Alan Turing, a computer scientist, thought so, and the definition I just described is actually a test that’s named after him. If a computer can pass what is known as the Turing Test it’s said that you could be typing at a terminal having a conversation with either a computer or real person on the other end and not know the difference. It’s a popular competition among computer scientists to create the program that could successfully have an open ended conversation that passes as a human. With Watson that goal has become much more achievable.

The future is now.

Egyptian Uprisings & the Internet

Tuesday, February 8th, 2011

By Jason Poggioli

Much of the recent coverage of Egypt’s uprising has been spent discussing the impact of the Internet on the people living under repressive governments. Clearly, talking head pundits haven’t been the only ones recognizing the influence of social media as the Egyptian government took the significant step of effectively disconnecting its entire country from the Internet in an attempt to stall the power of Facebook and Twitter.

“Pulling the plug” on the Internet during populist uprisings has been a tactic used before in places such as Myanmar in 2007 and Nepal in 2005, while Iran and China have chosen instead to take the less drastic approach of selectively blocking websites they determine to be a threat. Imagine yourself as a tyrannical dictator for a moment. The impact of the Internet and its social media creations like Facebook and Twitter certainly appear to require careful consideration regarding your future ability to maintain power, but how much would you really need to be concerned?

At first glance, social media, with its ability to bring millions of people together without centralized leadership or complex organizing seems perfectly designed for inciting populist revolts. The Internet breathes to life fads that effortlessly sweep around the world infecting millions of minds only to see them dissipate just as quickly as they were born. Videos, jokes, images all get passed around by email as people ask their friends and families, “Hey, have you seen this yet?”  Flash mobs, although benign and relatively harmless, are perfect examples of how a few people can quickly organize large groups to gather and act as one. The parallels to political protests are clear — if ordinary folks can pull together hundreds of people to dance at Grand Central Terminal then what could hard-charging politically motivated activists accomplish?

There is another side to this story, though, that isn’t discussed quite as often as how the Internet can contribute to democratic revolutions. In what ways can the Internet slow or limit the sweep of democracy around the world?

George Orwell’s classic “1984” has been referred to so often by those discussing the evils of a pervasively spied-upon citizenry that the term “Big Brother” is cliche. As overused as the term is, the cold fact is that it can be applied to the Internet for a pretty frightening comparison in countries like China. Worse still, the same Internet that enables productivity and economic gains can simultaneously be used for carefully targeted suppression of only a few (e.g. the trouble makers) within the same country.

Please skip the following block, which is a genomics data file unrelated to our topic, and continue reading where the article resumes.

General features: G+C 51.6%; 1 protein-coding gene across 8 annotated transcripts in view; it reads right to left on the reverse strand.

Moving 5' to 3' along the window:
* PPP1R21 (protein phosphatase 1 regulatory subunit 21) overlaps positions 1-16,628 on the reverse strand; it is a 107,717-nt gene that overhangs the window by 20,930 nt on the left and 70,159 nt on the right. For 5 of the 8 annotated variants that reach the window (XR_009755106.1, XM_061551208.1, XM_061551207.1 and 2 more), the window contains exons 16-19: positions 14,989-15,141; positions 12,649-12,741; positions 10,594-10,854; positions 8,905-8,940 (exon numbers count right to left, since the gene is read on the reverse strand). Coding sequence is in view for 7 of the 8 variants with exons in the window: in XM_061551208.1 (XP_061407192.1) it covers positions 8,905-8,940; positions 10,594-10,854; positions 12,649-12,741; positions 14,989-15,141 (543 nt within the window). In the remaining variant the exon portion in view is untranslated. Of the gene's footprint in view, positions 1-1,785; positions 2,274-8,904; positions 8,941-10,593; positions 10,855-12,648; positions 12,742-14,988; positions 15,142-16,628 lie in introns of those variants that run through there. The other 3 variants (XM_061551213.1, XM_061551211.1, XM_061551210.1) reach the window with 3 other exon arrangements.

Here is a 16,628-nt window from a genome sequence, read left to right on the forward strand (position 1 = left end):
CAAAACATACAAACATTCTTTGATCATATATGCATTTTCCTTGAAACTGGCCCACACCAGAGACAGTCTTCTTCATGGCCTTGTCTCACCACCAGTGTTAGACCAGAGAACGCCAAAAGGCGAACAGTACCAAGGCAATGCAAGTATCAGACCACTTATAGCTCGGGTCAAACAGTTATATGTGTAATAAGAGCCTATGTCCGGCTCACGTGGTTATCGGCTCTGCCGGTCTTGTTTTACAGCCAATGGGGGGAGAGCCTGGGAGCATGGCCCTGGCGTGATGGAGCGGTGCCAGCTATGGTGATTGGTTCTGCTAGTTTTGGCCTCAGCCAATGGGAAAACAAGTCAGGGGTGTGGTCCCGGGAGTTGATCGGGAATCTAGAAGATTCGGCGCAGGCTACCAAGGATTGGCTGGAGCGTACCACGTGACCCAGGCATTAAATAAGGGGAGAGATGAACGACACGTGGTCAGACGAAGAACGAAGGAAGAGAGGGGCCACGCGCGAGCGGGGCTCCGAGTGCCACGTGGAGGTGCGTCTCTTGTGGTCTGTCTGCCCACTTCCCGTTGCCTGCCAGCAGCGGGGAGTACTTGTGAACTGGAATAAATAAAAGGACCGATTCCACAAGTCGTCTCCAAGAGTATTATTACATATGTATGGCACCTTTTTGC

While economic reforms roll through places like China, and their businesses take advantage of all the benefits the Internet brings, the Chinese government can use it to effectively quell social disorder before it begins and be more efficient maintaining power. China, and other similarly non-democratic governments, can use the Internet to target a minority of its citizens, like troublesome students, while allowing its faithful unfettered access to all the communication wonders the Internet holds. With centralized control of the Internet the government can allow state-owned corporations unfettered access while heavily restricting access in educational institutions and public cafes.

The fewer people a repressive government is forced to confront, the lower the chances of a popular uprising resulting in growth and change economically, but repression and stagnation politically — all on the back of the most sophisticated and widespread communication tool the world has ever seen.

So, if you were a dictator, how threatening would you find the Internet?

Jason can be reached at

Self-driving Cars

Sunday, October 24th, 2010

By Jason Poggioli

Wouldn’t it be nice to hop into your car, choose a destination, and just let your wheels take you away knowing that you’d arrive safely – carefully ferried by an awe-inspiring computer intelligence?  What once sounded like the stuff of far distant science fiction took a big step closer to reality two weeks ago.  Google, that ultra-hip and seemingly omniscient technology company, announced it was not only working on exactly that kind of future tech, but that it had quietly been test driving autonomous cars on busy California highways and streets for months.  That’s right, self-driving cars on the open roads of California navigating the Pacific Highway and the Golden Gate Bridge.

Of course, a human was always in the driver’s seat if it became necessary to take control of the car and apparently it was on many of the 140,000 miles Google’s fleet of modified Toyota Priuses racked up.  However, Google has stated that a whopping 1,000 of those miles were logged without a single instance of human intervention.  In fact, the worst mishap reported was a mild fender bender when a human driven car (perhaps with a mildly distracted driver?) rear-ended one of the Google cars stopped at a traffic light.